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Privacy official calls for review of Google's 'monopoly'

DDP/The Local · 23 Feb 2010, 16:30

Published: 23 Feb 2010 15:59 GMT+01:00
Updated: 23 Feb 2010 16:30 GMT+01:00

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The US company isn’t far from being a monopoly, Schaar said.

“A company increasingly controls the virtual world. We’ve never seen such a thing in the real world,” he said, calling on politicians to “limit and control the power.”

Schaar also referred to an Economy Ministry amendment to anti-trust laws currently underway that would help break up monopolies.

Google's soon to be launched German version of its Street View application also poses problems for data protection, Schaar said.

Already available for large parts of the United States and several other countries, Google Street View publishes panoramic images of cities and towns from the street perspective so that users can take a virtual tour of a city. The images are captured by cameras mounted on cars that drive up and down streets.

The service has stoked fierce privacy objections in Germany and Google has already agreed to blur faces and car licence plate numbers before it posts the images on the internet.

Schaar called the navigation program a “double data protection problem,” because personal property and homes are not only photographed but these images are then made available online.

Despite Google's agreement to make anyone caught on camera anonymous, the central question remains the hidden data behind the use of the program, which the company will use for advertising purposes, Schaar said.

“Google should do everything to create total transparency and open up about what happens with the data and how its services are connected,” he said, adding that the company should not be allowed to use the protection of its trade secrets as an excuse.

But the head of Google’s German legal department Arnd Haller defended the company.

“We have come to this conclusion: that the product is legal,” he said.

Story continues below…

On Tuesday, the University of Hannover presented a legal study commissioned by Google which found that Street View was “harmless to data protection laws.” Google is expected to launch the application in Germany before the end of this year.

But Justice Minister Sabine Leutheusser-Schnarrenberger told daily Frankfurter Rundschau that the company wasn’t taking German laws seriously enough.

“The notion that German data protection law doesn’t apply to Google Street View is incomprehensible,” she said. “Instead I expect Google to provide the most transparency possible and protection for personal rights.”

DDP/The Local (news@thelocal.de)

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Your comments about this article

18:42 February 23, 2010 by Frenemy
Google's habit of hiring visionary engineers/programmers and zero-gravity-thinking executives coupled with kick-ass products, people liking them, and well-targeted marketing is what propelled Google to the top. Its not a monopoly, its just a popular company that has made a name for itself by churning out killer-app after killer-app.

Microsoft (and Apple), on the other hand, is a totally different story. Microsoft's in-your-face software mongering along with its (little known) clandestine insertion of malicious code in its Windows OS kernel that makes competitor's applications act buggy (ie. Windows Media Player vs. winamp/VLC/jetAudio/etc -or- IE vs. Mozilla -or- MS Office vs. Open Office)...now THAT is not only aggressive monopolization (syndication), but also a gross violation of US anti-trust legislation.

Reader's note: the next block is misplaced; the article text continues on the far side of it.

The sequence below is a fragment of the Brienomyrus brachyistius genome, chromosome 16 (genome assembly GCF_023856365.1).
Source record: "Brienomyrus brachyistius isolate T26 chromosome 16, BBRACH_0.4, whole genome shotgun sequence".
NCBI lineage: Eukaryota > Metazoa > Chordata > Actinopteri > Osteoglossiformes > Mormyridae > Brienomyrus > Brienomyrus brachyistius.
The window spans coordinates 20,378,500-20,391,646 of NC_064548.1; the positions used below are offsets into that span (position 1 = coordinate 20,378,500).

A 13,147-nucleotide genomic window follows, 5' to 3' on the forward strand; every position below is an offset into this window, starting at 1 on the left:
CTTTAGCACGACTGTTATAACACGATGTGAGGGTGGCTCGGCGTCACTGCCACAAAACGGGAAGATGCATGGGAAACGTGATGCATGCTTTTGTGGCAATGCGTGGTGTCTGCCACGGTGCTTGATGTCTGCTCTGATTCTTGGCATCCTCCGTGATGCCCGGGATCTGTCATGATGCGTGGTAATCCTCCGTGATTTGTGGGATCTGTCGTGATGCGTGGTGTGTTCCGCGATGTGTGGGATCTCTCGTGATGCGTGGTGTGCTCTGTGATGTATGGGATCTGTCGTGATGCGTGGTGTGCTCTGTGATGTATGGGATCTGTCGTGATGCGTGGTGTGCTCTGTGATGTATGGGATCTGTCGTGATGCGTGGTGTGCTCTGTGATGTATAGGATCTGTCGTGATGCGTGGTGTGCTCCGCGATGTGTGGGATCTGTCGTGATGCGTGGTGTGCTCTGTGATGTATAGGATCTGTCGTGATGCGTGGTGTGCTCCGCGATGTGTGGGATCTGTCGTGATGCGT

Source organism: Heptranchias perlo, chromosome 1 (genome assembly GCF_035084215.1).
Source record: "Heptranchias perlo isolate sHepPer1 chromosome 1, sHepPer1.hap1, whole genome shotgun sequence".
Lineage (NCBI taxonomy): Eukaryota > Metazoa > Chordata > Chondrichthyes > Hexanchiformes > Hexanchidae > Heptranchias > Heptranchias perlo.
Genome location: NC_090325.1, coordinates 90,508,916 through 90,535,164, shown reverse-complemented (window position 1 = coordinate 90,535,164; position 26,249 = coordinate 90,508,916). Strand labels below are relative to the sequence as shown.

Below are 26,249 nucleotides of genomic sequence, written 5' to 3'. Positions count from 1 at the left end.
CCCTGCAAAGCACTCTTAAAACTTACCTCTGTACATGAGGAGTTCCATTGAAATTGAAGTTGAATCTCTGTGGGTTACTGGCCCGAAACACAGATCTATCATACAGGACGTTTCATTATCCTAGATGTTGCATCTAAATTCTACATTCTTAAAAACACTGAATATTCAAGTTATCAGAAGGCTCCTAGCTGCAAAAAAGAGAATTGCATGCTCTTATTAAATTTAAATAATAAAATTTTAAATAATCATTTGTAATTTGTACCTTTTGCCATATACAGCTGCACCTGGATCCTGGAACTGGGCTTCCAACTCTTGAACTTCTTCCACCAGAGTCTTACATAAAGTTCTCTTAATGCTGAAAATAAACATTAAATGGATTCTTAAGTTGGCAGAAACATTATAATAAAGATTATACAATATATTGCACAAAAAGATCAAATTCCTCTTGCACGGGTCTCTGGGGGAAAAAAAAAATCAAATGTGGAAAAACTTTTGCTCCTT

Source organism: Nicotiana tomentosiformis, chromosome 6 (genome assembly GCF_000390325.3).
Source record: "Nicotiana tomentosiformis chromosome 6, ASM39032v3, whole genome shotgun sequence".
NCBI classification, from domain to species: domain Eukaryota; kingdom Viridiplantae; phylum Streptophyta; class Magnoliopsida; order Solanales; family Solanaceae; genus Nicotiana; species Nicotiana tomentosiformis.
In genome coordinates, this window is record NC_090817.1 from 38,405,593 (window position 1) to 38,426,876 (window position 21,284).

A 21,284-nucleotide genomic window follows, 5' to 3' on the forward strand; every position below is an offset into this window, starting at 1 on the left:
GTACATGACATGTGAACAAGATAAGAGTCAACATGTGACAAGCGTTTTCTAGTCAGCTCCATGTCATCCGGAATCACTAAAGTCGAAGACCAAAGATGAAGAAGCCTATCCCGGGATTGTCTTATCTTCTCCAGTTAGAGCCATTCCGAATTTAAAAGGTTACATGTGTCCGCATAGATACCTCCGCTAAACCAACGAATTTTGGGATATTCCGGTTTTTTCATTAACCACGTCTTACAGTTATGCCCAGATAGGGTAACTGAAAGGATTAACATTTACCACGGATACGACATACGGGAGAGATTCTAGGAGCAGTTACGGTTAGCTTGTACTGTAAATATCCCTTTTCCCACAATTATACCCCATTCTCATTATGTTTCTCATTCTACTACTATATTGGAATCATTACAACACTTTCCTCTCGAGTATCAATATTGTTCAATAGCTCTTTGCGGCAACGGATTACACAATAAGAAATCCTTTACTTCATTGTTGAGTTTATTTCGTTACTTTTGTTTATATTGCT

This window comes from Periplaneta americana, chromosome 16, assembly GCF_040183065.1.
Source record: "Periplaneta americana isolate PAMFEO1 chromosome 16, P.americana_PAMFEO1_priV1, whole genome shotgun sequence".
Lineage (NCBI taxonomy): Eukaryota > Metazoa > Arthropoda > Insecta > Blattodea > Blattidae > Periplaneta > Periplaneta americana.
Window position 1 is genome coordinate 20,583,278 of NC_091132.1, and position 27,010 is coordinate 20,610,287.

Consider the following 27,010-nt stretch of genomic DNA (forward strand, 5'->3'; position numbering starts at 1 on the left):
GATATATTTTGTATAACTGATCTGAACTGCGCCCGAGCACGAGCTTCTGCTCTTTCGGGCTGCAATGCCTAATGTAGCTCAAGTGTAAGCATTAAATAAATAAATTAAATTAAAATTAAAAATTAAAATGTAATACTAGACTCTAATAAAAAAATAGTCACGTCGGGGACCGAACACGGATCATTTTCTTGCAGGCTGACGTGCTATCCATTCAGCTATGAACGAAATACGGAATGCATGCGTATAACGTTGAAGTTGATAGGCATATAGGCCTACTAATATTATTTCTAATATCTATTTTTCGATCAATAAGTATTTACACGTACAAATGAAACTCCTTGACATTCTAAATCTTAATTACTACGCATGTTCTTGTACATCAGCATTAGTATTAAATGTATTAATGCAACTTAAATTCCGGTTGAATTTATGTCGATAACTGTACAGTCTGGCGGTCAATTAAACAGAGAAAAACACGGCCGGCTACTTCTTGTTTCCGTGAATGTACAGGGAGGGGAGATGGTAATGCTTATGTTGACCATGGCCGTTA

09:31 February 24, 2010 by dcgi
Yes, I bet if you really interviewed/checked the default browser homepages of all the loonies who oppose street view and think Google seeks to control you and your life (the tin-foil-hat brigade) you'll probably find they use Google's search engine on a regular basis.

People just hate to admit Google are a very clever business who never stop innovating and are ever increasingly a company who you use more and more everyday. Now facebook on the other hand, that's something to get on your hobby-horse about, they really don't care anywhere near as much about your privacy.
12:40 February 24, 2010 by michael4096
I've never quite got my head around this sort of monopoly legislation.
Monopolies are like politicians. Becoming one is not a crime, even to be applauded, but using the power it brings to remain one is a crime. Microsoft was found guilty of crimes in both the US and EU because it used its monopoly position to prevent others from selling their software.

However, this article appears to confuse two things: is google abusing its monopoly or is it breaking data protection laws (or both)? It presents no evidence for google abusing its dominant position. Breaking data protection laws is also unclear...

"Schaar called the navigation program a ¦quot;double data protection problem,¦quot; because personal property and homes are not only photographed but these images are then made available online."

however The Local (just an example) frequently has photos of homes posted on the internet.
03:57 February 25, 2010 by Frenemy
The answer is "no", but you still don't have a "reason" (legitimate explanation). What you have is actually an equivocation! Nothing more.

("laissez faire" is French not German) ;-)
14:57 February 25, 2010 by Erika1965
........what about workers, couples our ill people which don't want to be seen on street?
17:57 February 25, 2010 by tollermann
Okay Europe/Germany where is your competitive google product?
12:34 February 26, 2010 by Frenemy
Its called "Beer". ;-)
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